"ArcAttack" will present a quite literally electrifying musical and visual performance at 7 p.m. Nov. 1 at the Community Arts Center, 220 W. Fourth St.
The group uses two custom engineered hand-built Tesla coils to produce electrical arcs, which provide a tremendous visual effect of what looks almost like bursts of lighting that reach up to 12 feet long. These arcs not only are amazing to view, but also to hear - as each one acts as an instrument of sound, similar to that of a synthesizer, an instrument that was popular in 1980s-era music.
"It started off as a small thing," said Joe DiPrima, guitarist and founding member of ArcAttack. "Just some nerds building coils. I had the idea to make the Tesla coils play music. It isn't a process that happened over night."
“ArcAttack”?will come to the Community Arts Center, 220 W. Fourth St., at 7 p.m. Nov. 1.
A robotic drum set is included in the performance, which displays high power LED lights that flash bright colors, contributing to the visual effects of the show.
DiPrima said he first encountered a Tesla coil in 2003, which was made by Steve Ward, a Tesla coiler from Illinois, who now plays bass in the group.
The coil had two nobs on it and if they were turned, would play sounds in varying pitches. This gave him the idea that if he could develop a more elaborate control system, he could create melodies through the coils.
From 2005 to 2006, "ArcAttack" built their first prototype of a musical Tesla coil. They began doing small shows and through their own curiosity, they continued to build bigger and better versions of the coils and the group began receiving requests to play more shows.
"The coil does what it does and we can direct it to a target, but we let it do what it wants to do and provide the necessary space around it," DiPrima said. "The different sounds you produce through the arc will produce different visual effects ... It's not something you see every day, that's for sure."
"ArcAttack" is brothers Joe and John DiPrima, Ward, Patrick "Parsec" Brown and Sam Mcfadden.
John DiPrima plays drums and has composed the majority of their music, Brown is a community project leader, who helps the band in a variety of tasks and Mcfadden is the electronic technician, who will be taking on Joe DiPrima's role during his absence for the show at the CAC.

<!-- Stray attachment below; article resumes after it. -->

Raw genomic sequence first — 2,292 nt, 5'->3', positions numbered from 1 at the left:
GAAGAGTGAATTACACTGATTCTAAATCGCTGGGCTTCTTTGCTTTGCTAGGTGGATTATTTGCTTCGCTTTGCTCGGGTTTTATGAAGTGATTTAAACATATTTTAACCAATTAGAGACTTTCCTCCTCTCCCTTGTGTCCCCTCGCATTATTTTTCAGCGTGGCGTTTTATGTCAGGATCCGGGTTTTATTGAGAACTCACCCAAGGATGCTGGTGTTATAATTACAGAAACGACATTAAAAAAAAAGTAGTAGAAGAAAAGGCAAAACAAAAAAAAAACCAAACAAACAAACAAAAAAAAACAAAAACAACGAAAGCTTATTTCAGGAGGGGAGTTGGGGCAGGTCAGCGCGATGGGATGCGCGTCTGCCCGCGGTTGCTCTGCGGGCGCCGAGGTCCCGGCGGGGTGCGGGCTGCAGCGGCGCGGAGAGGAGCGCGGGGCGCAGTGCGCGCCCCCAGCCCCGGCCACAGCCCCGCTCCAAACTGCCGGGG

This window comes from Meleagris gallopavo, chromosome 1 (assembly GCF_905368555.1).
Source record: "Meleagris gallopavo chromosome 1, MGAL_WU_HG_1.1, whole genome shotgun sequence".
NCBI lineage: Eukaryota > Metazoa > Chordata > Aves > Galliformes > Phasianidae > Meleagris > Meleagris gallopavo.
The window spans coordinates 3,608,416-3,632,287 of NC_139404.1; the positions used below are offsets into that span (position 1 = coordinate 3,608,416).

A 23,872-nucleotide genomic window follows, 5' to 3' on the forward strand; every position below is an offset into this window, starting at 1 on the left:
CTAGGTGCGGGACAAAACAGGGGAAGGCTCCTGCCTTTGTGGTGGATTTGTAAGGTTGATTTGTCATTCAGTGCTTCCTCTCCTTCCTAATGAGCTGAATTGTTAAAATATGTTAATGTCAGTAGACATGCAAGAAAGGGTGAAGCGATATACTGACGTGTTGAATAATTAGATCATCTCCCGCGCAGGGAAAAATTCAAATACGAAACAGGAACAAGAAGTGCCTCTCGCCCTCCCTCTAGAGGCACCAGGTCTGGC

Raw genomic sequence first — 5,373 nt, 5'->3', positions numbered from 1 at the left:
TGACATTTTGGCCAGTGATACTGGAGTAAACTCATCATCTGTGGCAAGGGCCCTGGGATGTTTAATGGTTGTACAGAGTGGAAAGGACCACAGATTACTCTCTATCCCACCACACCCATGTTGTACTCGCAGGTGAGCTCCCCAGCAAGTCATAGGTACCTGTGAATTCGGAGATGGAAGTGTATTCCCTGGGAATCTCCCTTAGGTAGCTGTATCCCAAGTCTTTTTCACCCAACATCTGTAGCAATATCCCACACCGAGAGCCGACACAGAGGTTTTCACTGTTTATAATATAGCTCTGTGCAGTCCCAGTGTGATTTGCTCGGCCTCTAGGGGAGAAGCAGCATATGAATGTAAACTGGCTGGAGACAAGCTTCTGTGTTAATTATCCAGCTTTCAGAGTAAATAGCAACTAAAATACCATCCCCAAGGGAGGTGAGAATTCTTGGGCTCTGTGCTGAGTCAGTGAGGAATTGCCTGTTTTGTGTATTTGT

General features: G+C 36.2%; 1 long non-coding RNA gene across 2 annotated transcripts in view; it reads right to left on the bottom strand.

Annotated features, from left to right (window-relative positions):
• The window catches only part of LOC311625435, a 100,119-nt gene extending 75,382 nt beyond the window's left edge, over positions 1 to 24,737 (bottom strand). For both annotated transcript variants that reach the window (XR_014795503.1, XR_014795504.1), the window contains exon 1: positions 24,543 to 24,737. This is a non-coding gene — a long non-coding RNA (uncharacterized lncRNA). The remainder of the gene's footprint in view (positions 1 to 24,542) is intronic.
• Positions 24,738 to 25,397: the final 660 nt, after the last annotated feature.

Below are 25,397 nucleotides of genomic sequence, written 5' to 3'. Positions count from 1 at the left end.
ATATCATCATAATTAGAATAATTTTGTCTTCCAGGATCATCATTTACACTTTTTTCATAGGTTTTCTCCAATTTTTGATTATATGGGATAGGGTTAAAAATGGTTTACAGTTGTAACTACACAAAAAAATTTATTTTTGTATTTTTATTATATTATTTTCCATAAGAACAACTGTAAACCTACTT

The band has been on tour all over the country and overseas from the Netherlands to Qatar and Abu Dhabi. DiPrima said their favorite places to play are probably conventions and fairs with large groups of people who share their interests and have roots in engineering and science.
DiPrima said touring for them is like a vacation because the work they have to do before the shows is time consuming.
"I enjoy the work we put into the equipment back in the lab," he said. "The real work is back home. I like to sit in front of my workbench and come out with crazy ideas and the fact that people come out to see us is great."
The band tries to provide broad musical offerings to satisfy any audience members' taste, but said Tesla, of course, is their biggest musical influence, according to DiPrima.
"We do a lot of different things and it depends on our setup," he said. "Rock to straight up electronic. We try to hit a large array of sound ... our composition is unique and we don't use vocals."
DiPrima said the craziest thing the crew has done was construct a Tesla coil system for David Blaine for his "Electrified" event that took place on Pier 54 in New York City earlier this month.
Blaine contacted the group and requested a system to be built in which he could be electrified with one million volts of electricity, non-stop for three days straight.
To see videos of the stunt, visit youtube.com and search David Blaine Electrified.
During musical performances, "ArcAttack" also likes to educate their audiences about electricity and hope to spark their interests in science and the arts.
For more information about "ArcAttack," visit arcattack.com.